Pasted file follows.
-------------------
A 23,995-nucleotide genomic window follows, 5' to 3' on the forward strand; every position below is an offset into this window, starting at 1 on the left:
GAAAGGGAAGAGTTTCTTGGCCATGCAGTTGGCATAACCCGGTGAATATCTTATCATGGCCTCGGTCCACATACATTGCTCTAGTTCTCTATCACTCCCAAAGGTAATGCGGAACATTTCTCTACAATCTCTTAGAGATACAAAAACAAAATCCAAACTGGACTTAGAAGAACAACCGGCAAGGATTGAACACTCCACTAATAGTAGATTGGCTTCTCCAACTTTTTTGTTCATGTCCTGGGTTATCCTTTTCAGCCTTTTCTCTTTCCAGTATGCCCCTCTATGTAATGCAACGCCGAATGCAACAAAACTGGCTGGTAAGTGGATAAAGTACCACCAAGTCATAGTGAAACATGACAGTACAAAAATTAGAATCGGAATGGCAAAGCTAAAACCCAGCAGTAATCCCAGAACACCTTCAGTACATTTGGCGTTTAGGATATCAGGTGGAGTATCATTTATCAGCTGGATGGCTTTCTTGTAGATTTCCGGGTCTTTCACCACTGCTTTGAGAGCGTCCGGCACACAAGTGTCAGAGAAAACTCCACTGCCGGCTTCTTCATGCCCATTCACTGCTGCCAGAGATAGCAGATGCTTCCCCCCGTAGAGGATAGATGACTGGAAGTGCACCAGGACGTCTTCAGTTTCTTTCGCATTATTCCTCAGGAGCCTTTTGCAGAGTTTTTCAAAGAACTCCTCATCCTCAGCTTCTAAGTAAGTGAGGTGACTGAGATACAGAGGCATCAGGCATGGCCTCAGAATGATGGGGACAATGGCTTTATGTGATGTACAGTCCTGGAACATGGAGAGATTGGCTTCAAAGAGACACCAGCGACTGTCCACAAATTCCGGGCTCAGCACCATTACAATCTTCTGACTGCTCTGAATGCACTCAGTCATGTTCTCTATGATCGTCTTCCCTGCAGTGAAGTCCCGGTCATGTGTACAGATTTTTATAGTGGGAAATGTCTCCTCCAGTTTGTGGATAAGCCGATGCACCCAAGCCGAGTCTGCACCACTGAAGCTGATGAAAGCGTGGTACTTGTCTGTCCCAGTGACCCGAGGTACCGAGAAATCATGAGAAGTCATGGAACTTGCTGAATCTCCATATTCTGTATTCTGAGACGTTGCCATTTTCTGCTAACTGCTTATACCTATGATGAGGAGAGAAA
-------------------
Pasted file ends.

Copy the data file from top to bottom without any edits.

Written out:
A 23,995-nucleotide genomic window follows, 5' to 3' on the forward strand; every position below is an offset into this window, starting at 1 on the left:
GAAAGGGAAGAGTTTCTTGGCCATGCAGTTGGCATAACCCGGTGAATATCTTATCATGGCCTCGGTCCACATACATTGCTCTAGTTCTCTATCACTCCCAAAGGTAATGCGGAACATTTCTCTACAATCTCTTAGAGATACAAAAACAAAATCCAAACTGGACTTAGAAGAACAACCGGCAAGGATTGAACACTCCACTAATAGTAGATTGGCTTCTCCAACTTTTTTGTTCATGTCCTGGGTTATCCTTTTCAGCCTTTTCTCTTTCCAGTATGCCCCTCTATGTAATGCAACGCCGAATGCAACAAAACTGGCTGGTAAGTGGATAAAGTACCACCAAGTCATAGTGAAACATGACAGTACAAAAATTAGAATCGGAATGGCAAAGCTAAAACCCAGCAGTAATCCCAGAACACCTTCAGTACATTTGGCGTTTAGGATATCAGGTGGAGTATCATTTATCAGCTGGATGGCTTTCTTGTAGATTTCCGGGTCTTTCACCACTGCTTTGAGAGCGTCCGGCACACAAGTGTCAGAGAAAACTCCACTGCCGGCTTCTTCATGCCCATTCACTGCTGCCAGAGATAGCAGATGCTTCCCCCCGTAGAGGATAGATGACTGGAAGTGCACCAGGACGTCTTCAGTTTCTTTCGCATTATTCCTCAGGAGCCTTTTGCAGAGTTTTTCAAAGAACTCCTCATCCTCAGCTTCTAAGTAAGTGAGGTGACTGAGATACAGAGGCATCAGGCATGGCCTCAGAATGATGGGGACAATGGCTTTATGTGATGTACAGTCCTGGAACATGGAGAGATTGGCTTCAAAGAGACACCAGCGACTGTCCACAAATTCCGGGCTCAGCACCATTACAATCTTCTGACTGCTCTGAATGCACTCAGTCATGTTCTCTATGATCGTCTTCCCTGCAGTGAAGTCCCGGTCATGTGTACAGATTTTTATAGTGGGAAATGTCTCCTCCAGTTTGTGGATAAGCCGATGCACCCAAGCCGAGTCTGCACCACTGAAGCTGATGAAAGCGTGGTACTTGTCTGTCCCAGTGACCCGAGGTACCGAGAAATCATGAGAAGTCATGGAACTTGCTGAATCTCCATATTCTGTATTCTGAGACGTTGCCATTTTCTGCTAACTGCTTATACCTATGATGAGGAGAGAAA